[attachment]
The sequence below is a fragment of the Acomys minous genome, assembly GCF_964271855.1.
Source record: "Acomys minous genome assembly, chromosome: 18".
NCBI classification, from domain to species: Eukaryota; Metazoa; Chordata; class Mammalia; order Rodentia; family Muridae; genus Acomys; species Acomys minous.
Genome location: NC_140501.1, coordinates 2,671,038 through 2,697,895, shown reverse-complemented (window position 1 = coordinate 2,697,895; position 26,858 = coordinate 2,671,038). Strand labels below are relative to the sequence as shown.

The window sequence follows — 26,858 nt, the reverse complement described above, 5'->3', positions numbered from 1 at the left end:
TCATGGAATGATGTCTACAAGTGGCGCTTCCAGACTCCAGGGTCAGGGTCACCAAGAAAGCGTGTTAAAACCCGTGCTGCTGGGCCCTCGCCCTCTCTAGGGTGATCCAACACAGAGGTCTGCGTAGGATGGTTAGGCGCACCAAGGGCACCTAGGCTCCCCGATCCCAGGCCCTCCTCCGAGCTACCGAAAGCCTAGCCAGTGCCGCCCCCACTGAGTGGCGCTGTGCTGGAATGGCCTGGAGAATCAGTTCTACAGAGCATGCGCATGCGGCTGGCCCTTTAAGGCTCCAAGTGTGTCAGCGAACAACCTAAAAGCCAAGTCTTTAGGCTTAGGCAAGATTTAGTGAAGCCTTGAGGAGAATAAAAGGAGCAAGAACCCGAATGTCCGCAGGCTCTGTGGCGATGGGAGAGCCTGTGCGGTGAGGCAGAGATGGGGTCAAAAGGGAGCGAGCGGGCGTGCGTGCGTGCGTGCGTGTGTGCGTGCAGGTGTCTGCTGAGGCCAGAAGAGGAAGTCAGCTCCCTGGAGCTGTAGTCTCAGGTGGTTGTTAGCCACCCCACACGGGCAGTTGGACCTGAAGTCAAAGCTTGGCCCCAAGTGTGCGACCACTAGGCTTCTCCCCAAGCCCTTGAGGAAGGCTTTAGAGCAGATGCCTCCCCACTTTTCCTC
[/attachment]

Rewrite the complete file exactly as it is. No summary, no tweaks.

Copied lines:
The sequence below is a fragment of the Acomys minous genome, assembly GCF_964271855.1.
Source record: "Acomys minous genome assembly, chromosome: 18".
NCBI classification, from domain to species: Eukaryota; Metazoa; Chordata; class Mammalia; order Rodentia; family Muridae; genus Acomys; species Acomys minous.
Genome location: NC_140501.1, coordinates 2,671,038 through 2,697,895, shown reverse-complemented (window position 1 = coordinate 2,697,895; position 26,858 = coordinate 2,671,038). Strand labels below are relative to the sequence as shown.

The window sequence follows — 26,858 nt, the reverse complement described above, 5'->3', positions numbered from 1 at the left end:
TCATGGAATGATGTCTACAAGTGGCGCTTCCAGACTCCAGGGTCAGGGTCACCAAGAAAGCGTGTTAAAACCCGTGCTGCTGGGCCCTCGCCCTCTCTAGGGTGATCCAACACAGAGGTCTGCGTAGGATGGTTAGGCGCACCAAGGGCACCTAGGCTCCCCGATCCCAGGCCCTCCTCCGAGCTACCGAAAGCCTAGCCAGTGCCGCCCCCACTGAGTGGCGCTGTGCTGGAATGGCCTGGAGAATCAGTTCTACAGAGCATGCGCATGCGGCTGGCCCTTTAAGGCTCCAAGTGTGTCAGCGAACAACCTAAAAGCCAAGTCTTTAGGCTTAGGCAAGATTTAGTGAAGCCTTGAGGAGAATAAAAGGAGCAAGAACCCGAATGTCCGCAGGCTCTGTGGCGATGGGAGAGCCTGTGCGGTGAGGCAGAGATGGGGTCAAAAGGGAGCGAGCGGGCGTGCGTGCGTGCGTGCGTGTGTGCGTGCAGGTGTCTGCTGAGGCCAGAAGAGGAAGTCAGCTCCCTGGAGCTGTAGTCTCAGGTGGTTGTTAGCCACCCCACACGGGCAGTTGGACCTGAAGTCAAAGCTTGGCCCCAAGTGTGCGACCACTAGGCTTCTCCCCAAGCCCTTGAGGAAGGCTTTAGAGCAGATGCCTCCCCACTTTTCCTC